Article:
Spouse confidence in self-efficacy for arthritis management predicts improved patient health.
In addition to patient self-efficacy, spouse confidence in patient efficacy may also independently predict patient health outcomes. However, the potential influence of spouse confidence has received little research attention.The current study examined the influence of patient and spouse efficacy beliefs for arthritis management on patient health.Patient health (i.e., arthritis severity, perceived health, depressive symptoms, lower extremity function), patient self-efficacy, and spouse confidence in patients' efficacy were assessed in a sample of knee osteoarthritis patients (N = 152) and their spouses at three time points across an 18-month period. Data were analyzed using structural equation models.Consistent with predictions, spouse confidence in patient efficacy for arthritis management predicted improvements in patient depressive symptoms, perceived health, and lower extremity function over 6 months and in arthritis severity over 1 year.Our findings add to a growing literature that highlights the important role of spouse perceptions in patients' long-term health.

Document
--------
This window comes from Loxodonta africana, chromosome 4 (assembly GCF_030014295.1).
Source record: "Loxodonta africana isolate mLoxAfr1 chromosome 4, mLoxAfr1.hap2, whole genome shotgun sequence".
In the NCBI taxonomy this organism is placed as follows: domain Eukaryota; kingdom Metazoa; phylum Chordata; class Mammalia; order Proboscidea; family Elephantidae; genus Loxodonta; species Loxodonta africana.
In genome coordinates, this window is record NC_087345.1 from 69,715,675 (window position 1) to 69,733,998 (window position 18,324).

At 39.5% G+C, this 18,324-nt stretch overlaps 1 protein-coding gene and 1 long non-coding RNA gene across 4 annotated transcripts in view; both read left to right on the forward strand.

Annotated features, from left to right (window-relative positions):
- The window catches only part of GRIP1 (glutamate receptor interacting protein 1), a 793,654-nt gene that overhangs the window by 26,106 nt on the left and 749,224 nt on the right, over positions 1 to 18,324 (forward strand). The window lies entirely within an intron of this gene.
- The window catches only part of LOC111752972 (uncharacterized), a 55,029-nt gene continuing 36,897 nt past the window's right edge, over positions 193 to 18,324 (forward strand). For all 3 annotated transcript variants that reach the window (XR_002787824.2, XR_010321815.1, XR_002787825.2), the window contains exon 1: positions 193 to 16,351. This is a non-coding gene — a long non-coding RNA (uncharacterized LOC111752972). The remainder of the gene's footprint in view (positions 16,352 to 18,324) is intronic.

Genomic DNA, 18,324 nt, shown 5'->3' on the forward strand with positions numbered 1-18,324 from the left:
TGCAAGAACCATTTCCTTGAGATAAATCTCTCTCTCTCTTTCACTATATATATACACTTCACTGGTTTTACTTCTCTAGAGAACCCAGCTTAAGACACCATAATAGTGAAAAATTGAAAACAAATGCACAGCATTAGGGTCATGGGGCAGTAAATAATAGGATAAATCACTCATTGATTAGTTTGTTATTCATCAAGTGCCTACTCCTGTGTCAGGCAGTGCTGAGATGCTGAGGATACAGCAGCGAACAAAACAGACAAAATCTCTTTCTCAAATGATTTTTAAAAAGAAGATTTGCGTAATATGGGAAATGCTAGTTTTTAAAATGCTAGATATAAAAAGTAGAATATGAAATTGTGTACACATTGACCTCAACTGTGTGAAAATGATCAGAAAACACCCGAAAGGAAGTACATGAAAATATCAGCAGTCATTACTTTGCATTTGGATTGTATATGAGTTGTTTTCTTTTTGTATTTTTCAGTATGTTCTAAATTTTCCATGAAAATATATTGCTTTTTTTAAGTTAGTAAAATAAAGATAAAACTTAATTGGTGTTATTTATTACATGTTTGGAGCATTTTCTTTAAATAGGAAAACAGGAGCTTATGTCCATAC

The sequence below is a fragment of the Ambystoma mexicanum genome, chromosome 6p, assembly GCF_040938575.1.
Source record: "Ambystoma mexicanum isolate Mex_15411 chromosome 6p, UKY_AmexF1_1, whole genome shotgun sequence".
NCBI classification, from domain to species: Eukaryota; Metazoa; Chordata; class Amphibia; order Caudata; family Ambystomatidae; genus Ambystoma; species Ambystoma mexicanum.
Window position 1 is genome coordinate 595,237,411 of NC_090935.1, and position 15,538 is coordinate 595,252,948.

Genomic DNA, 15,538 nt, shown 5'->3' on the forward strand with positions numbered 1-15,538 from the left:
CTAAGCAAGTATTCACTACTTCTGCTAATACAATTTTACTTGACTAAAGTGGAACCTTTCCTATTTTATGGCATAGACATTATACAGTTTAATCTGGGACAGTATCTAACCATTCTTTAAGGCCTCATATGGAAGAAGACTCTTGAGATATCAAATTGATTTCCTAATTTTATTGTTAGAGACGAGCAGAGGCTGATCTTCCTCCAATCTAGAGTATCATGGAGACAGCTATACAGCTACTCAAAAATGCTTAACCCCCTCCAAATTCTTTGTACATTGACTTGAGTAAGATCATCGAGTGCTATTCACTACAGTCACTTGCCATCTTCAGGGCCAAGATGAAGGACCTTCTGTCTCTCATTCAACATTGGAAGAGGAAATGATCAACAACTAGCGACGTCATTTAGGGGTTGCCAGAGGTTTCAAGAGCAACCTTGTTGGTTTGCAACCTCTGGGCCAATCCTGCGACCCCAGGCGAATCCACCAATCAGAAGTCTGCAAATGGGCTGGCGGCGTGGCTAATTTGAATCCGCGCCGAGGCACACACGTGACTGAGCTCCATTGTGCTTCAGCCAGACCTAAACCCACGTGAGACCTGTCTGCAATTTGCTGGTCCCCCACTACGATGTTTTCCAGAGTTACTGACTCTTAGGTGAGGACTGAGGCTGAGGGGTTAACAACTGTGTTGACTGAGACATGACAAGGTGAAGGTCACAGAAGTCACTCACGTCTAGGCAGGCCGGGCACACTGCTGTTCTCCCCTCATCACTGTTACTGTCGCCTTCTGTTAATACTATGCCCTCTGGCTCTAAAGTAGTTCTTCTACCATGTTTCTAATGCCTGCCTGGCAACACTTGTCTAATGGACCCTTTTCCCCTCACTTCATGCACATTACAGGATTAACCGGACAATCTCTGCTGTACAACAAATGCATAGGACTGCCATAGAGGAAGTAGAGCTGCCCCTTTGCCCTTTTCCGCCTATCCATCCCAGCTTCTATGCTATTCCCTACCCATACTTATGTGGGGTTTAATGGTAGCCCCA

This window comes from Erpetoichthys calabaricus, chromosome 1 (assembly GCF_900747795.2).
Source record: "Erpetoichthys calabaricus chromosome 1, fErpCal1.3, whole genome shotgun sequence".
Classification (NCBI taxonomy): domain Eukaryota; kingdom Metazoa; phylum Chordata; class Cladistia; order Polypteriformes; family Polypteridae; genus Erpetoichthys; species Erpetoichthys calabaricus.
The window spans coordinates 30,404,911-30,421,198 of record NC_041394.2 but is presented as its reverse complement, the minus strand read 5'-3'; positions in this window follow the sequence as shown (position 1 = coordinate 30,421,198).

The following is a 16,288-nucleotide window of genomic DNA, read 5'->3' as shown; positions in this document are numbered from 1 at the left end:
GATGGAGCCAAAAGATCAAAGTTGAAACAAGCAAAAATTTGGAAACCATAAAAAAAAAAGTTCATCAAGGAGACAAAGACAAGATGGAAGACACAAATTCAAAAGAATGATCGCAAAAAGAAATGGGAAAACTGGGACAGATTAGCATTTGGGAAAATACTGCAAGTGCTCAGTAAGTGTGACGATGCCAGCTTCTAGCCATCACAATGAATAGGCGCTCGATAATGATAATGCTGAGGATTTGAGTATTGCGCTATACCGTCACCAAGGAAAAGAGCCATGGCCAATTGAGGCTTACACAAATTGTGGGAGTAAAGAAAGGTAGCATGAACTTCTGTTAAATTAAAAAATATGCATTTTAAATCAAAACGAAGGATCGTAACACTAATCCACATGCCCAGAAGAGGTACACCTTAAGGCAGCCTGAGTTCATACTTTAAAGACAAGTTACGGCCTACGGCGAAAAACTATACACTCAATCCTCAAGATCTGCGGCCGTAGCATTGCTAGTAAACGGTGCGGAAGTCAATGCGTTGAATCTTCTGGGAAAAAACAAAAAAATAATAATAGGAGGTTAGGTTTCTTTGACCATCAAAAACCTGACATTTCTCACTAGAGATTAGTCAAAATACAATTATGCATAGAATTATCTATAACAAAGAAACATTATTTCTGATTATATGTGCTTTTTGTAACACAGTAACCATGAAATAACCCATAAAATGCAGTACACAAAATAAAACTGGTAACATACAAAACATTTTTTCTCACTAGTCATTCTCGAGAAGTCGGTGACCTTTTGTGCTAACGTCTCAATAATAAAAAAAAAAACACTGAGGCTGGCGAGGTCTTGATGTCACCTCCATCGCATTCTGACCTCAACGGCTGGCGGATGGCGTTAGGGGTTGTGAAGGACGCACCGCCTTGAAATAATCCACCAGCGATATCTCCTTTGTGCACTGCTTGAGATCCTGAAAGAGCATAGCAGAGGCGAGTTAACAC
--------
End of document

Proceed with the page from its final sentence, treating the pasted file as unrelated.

Gere, J; Martire, LM; Keefe, FJ; Stephens, MAP; Schulz, R
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